Tip 44
Toss with someone elapse bet

You should’t fold a toss-up hand on the river because, by definition, a toss-up hand is one that you feel has about a 50 percent chance of being good.  Even if the pot is very small, you are getting the right price to call.  In fact, there is really no situation in limit hold’em in which you should fold a toss-up hand on the river, as you should be getting a price of at least 3-to-1 or 4-to-1 on an even-money proposition.  (This is called an overlay.)

  One of the worst mistakes you can make in hold’em is to fold the best hand on the river.  If you play long enough, you will occasionally be guilty of this error.  Don’t let it happen with your toss-up hands, though.  With these hands, there is reasonable doubt, and whenever there is reasonable doubt, and whenever there is reasonable doubt, calling is far better than folding.  If you start folding toss-up hands on the river in an attempt to protect your chips, you will have no chance of beating the game.

TIp 45
longish hand

Long shot hands are those you feel are highly unlikely to be the best on the river, based on both the value of your holding and the action in the hand.  Typical long shot hands might include 9-9 when the board is K-Q-6-6-5, or Q-J when the board is A-J-T-9-6.
  When you are in last position and it has been checked to you, you should check as well.  Although you don’t have a strong hand, you do have enough to show down.  Thus, betting as a bluff is not a good option.  Opponents who have your hand beat will  call, and those who do not will fold.  All that can happen is for you to lose a bet here.  Just as in Tip 43, check, and hope that nobody has much.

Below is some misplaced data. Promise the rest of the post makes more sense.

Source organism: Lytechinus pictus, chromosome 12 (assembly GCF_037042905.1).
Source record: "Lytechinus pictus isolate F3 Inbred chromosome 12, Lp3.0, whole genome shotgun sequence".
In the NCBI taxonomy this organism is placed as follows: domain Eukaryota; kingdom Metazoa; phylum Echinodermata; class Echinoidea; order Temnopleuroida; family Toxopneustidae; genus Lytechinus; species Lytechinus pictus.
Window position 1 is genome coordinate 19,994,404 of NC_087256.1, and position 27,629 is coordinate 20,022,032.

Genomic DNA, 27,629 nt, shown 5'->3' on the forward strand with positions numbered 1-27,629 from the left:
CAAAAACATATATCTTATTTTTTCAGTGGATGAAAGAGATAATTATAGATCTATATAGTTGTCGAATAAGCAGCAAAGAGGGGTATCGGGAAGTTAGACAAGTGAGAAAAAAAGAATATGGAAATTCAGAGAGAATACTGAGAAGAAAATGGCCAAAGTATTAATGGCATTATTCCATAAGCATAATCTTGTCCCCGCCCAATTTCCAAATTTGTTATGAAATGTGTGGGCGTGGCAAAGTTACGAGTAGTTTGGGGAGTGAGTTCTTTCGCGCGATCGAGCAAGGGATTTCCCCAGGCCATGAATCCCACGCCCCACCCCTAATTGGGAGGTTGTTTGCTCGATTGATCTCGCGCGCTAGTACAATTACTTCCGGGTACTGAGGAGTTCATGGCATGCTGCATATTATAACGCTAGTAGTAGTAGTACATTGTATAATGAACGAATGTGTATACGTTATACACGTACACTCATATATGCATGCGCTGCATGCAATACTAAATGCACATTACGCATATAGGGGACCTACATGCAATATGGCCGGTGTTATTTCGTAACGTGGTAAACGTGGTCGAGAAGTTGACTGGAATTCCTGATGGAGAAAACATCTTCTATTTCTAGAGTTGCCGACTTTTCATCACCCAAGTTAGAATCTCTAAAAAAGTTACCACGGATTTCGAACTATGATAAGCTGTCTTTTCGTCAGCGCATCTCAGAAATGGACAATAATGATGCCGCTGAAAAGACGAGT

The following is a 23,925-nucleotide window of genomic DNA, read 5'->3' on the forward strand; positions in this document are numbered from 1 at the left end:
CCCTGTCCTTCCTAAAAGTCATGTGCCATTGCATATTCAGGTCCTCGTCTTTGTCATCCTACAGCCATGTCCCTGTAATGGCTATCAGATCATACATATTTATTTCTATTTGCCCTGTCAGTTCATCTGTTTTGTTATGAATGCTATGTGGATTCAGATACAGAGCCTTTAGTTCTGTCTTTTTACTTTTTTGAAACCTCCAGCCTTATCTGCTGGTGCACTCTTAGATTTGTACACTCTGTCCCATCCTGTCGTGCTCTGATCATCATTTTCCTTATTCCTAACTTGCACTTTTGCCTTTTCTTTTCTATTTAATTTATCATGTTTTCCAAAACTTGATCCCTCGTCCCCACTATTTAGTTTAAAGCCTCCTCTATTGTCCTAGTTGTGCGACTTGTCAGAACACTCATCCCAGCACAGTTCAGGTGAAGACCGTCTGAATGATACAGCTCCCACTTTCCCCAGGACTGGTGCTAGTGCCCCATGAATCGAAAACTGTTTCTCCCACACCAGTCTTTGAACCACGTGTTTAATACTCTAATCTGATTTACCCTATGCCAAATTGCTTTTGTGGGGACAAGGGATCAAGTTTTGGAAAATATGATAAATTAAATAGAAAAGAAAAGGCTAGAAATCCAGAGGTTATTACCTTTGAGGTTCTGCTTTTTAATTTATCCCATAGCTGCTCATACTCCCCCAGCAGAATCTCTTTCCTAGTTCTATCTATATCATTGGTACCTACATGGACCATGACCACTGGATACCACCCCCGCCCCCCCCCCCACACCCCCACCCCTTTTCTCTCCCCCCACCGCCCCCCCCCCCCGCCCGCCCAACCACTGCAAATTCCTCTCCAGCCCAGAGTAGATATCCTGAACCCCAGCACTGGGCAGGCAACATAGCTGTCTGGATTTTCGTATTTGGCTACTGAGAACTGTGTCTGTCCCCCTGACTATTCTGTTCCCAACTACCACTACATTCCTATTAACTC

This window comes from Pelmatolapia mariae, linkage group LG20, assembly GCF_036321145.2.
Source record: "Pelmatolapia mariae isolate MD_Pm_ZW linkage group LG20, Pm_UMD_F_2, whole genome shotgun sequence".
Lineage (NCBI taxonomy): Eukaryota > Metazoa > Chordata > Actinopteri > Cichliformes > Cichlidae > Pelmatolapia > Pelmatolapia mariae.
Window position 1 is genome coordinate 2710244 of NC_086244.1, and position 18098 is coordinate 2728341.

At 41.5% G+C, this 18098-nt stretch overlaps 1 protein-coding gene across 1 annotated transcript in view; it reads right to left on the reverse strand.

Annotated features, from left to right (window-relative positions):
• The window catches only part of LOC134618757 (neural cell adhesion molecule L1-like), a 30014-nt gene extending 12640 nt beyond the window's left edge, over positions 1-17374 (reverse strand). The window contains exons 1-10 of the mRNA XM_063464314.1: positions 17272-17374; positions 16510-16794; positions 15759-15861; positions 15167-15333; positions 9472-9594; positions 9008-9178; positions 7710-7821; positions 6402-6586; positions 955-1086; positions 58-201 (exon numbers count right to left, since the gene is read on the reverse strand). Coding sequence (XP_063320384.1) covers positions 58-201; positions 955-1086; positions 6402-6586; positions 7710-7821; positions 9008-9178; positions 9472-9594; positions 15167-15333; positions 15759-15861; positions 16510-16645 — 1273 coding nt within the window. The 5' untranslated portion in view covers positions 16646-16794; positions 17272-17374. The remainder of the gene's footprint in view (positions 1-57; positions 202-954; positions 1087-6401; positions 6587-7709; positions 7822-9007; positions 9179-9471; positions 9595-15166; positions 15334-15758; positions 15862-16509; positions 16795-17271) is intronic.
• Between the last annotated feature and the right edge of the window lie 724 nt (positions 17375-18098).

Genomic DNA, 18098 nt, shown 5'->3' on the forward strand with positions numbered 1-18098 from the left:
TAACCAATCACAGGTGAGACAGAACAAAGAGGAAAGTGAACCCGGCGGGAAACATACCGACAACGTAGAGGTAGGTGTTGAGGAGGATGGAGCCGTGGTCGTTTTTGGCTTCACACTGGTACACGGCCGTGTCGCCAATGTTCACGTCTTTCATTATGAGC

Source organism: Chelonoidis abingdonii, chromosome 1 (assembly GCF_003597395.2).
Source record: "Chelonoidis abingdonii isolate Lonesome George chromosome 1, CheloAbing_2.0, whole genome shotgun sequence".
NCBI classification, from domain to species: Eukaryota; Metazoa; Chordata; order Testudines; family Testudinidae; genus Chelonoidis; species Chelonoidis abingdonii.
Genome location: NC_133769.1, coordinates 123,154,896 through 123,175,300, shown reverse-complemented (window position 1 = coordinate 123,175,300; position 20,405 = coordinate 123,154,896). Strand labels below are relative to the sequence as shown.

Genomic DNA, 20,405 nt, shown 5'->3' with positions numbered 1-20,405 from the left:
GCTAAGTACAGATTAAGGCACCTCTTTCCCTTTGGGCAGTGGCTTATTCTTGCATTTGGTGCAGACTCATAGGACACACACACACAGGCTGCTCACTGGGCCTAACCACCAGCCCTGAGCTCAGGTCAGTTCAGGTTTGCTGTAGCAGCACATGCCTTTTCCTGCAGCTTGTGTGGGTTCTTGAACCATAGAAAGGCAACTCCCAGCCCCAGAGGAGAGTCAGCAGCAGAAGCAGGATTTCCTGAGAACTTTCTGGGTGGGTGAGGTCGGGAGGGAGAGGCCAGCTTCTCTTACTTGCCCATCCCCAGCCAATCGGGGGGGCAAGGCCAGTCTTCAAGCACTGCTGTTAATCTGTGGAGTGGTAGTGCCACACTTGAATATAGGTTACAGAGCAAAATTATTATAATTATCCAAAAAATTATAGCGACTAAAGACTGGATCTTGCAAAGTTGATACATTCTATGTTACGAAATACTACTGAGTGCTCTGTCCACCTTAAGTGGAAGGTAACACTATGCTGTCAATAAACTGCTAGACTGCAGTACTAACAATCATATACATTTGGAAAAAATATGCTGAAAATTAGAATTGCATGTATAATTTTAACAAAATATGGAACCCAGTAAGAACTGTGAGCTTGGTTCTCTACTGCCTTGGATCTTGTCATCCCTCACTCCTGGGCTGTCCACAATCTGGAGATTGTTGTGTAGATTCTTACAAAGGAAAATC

If another player has bet, you have a far more difficult decision to make.  You can’t automatically call as you would with a toss-up hand, as you are beat here the vast majority of the time.  Rather, you must determine whether the price you are receiving from the pot justifies your call.  In a good number of cases, it is a close decision.  If you never fold a winning hand here (that is, if you always call in these long shot situations), you are calling too often.  The times you spend a bet “keeping them honest” will add up to more than what you win when your hand is good.  However, by following the action and focusing on your opponents’ playing styles, you should make the right decision most of the time.
  Sometimes you reach what looks like a break-even situation; that is, the price the pot offers seems to match the amount you must invest to call.  (For example, the pot offers 9-to-1 and you think you will win 10 percent of the time.) In these cases, consider an additional factor.  When other players remain to act behind the bettor and you, learn towards folding your hand.  The reason for this is that someone might overcall, and if that happens, it is almost certain that your long shot hand is no good.  If you are the last player to act, you can call more often with your long shot hand if you feel the pot odds are close.